the United States have signed but not ratified the Treaty.
India, North Korea, and Pakistan declined to sign the treaty because they were still
conducting tests.
It has been recently stated by the North Korean Government that the North Korean
Government tested a nuclear warhead equivalent to 25 kilotons.
Eliminating nuclear weapons has long been an aim of the pacifist left. But now, many
mainstream politicians, academic analysts, and retired military leaders also advocate
nuclear disarmament. Famous mainstream popular icons have called upon governments
to embrace the vision of a world free of nuclear weapons, and in three Wall Street Journal
op-eds proposed an ambitious program of urgent steps to that end.
Others have argued that nuclear weapons have made the world relatively safer, with
peace through deterrence and through the stability–instability paradox, including in south
Asia. A political scientist, Kenneth Waltz, has argued that nuclear weapons have created a
nuclear peace and further nuclear weapon proliferation might even help avoid the large
scale conventional wars that were so common prior to their invention at the end of World
War II. In the July 2012 issue of Foreign Affairs Waltz took issue with the view of most US,
European, and Israeli, commentators and policymakers that a nuclear-armed Iran would
be unacceptable. Instead, Waltz argued that it would probably be the best possible
outcome, as it would restore stability to the Middle East by balancing Israel's act on
nuclear weapons.
United States
Soviet Union - Russian Federation
UN Security Council
International Atomic Energy Agency
Nuclear Non-Proliferation Treaty
NPT had prevented the non-nuclear-weapon states to acquire nuclear weapons and the
NPT nuclear-weapon states in exchange, agreed to share the benefits of peaceful nuclear
technology and to maintain nuclear disarmament aimed at the ultimate elimination of their
nuclear arsenals.
Nuclear Test Ban Treaty
The motivation for the test ban was provided by rising public anxiety over the magnitude of
nuclear tests, particularly tests of new nuclear weapons and hydrogen bombs and the
resulting nuclear fallout. A test ban was also seen as a mean of slowing nuclear
proliferation and the nuclear arms race. Though the NTBT did not halt proliferation or the
arms race, its enactment did coincide with a substantial decline in the concentration of
radioactive particles in the atmosphere. Recently, Iran has been embargoed and
condemned for the report that has been submitted by IAEA which has proven nuclear
weapon researches and tests made by Iran government.
It is a fact that nuclear weapons do not discriminate between civilians and military
personnel; they cause environmental devastation and genetic damage that affects future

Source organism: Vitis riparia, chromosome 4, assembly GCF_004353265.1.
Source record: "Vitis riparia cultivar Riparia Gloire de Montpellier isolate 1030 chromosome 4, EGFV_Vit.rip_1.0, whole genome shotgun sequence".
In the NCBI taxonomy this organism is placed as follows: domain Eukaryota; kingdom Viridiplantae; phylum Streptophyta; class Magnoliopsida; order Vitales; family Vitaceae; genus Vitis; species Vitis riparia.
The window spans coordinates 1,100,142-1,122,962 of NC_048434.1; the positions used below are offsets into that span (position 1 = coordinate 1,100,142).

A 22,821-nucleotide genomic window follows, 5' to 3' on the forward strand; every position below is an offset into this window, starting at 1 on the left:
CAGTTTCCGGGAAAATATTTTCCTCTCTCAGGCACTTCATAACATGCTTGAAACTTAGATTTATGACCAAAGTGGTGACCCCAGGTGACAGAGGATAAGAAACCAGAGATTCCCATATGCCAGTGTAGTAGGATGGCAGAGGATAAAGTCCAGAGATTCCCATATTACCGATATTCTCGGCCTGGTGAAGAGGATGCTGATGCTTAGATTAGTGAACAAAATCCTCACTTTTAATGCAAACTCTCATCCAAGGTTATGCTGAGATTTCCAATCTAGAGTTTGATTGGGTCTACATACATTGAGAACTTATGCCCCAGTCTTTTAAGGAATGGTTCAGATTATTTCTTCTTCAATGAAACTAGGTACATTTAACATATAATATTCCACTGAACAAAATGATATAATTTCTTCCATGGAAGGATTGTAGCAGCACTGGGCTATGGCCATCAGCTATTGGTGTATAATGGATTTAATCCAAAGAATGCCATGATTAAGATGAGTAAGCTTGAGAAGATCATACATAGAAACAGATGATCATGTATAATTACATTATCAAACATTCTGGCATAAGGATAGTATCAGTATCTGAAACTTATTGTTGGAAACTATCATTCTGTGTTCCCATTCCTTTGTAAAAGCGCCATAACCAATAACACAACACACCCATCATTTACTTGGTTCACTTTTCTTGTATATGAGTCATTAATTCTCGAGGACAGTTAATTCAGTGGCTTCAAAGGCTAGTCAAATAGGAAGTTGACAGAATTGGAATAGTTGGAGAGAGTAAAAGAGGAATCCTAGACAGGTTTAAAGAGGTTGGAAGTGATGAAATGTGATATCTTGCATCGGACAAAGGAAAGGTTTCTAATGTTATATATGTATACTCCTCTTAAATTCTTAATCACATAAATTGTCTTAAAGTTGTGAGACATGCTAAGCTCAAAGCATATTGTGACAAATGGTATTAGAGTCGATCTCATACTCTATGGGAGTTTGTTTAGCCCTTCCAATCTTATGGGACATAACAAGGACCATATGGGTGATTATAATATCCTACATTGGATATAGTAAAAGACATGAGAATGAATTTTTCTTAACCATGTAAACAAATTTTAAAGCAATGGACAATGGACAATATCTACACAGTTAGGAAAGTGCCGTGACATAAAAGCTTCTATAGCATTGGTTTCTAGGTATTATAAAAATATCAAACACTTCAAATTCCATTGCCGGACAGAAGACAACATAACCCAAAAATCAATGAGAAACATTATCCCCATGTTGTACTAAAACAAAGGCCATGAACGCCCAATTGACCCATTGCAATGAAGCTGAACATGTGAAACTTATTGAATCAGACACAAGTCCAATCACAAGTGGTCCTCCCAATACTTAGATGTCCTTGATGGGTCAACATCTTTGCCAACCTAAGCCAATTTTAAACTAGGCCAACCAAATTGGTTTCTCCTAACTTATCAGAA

generations. For these and other reasons the threat or use of nuclear weapons was
declared illegal by the International Court of Justice in 1996. The World Court also found
that there was a solemn obligation to start negotiations that would result in nuclear
International cooperation to stop the spread of
weapons of mass destruction has a proven track
record. The use of both chemical and biological
weapons has been outlawed and the Chemical
Weapons Convention (1992) and the Biological
Weapons Convention (1975) oversee their
Countries such as Argentina, Brazil, Germany, Japan, South Africa and South Korea have
halted their nuclear programs. Belarus, Kazakhstan and Ukraine inherited nuclear
weapons after the breakup of the Soviet Union, but rejected them, choosing instead a new
identity as independent non-nuclear weapon states.
Disarmament committee is working for a world free of nuclear weapons, with each region
of the world a nuclear free zone. Region by region these zones will rid entire parts of the
world of nuclear weapons and shrink the geographical space in which they can play a role.
These zones of safety and security also build cooperation and trust amongst peoples and
nations. More than 50% of the world is already in nuclear weapons free zones. Almost all
countries in the world are members of this Treaty and it remains the only legally binding
commitment we have from the five declared nuclear weapons states to disarm.
How should the global nuclear disarmament be achieved with accordance with all states’
foreign policies?
How could the rising warhead numbers be curbed?
How could the illegal nuclear testing incidents be stopped?
How can the rising international tensions hold under control?
Sources: Arms Control Association, Federation of American Scientists, International Panel
on Fissile Materials, U.S. Department of Defense, and U.S. Department of State.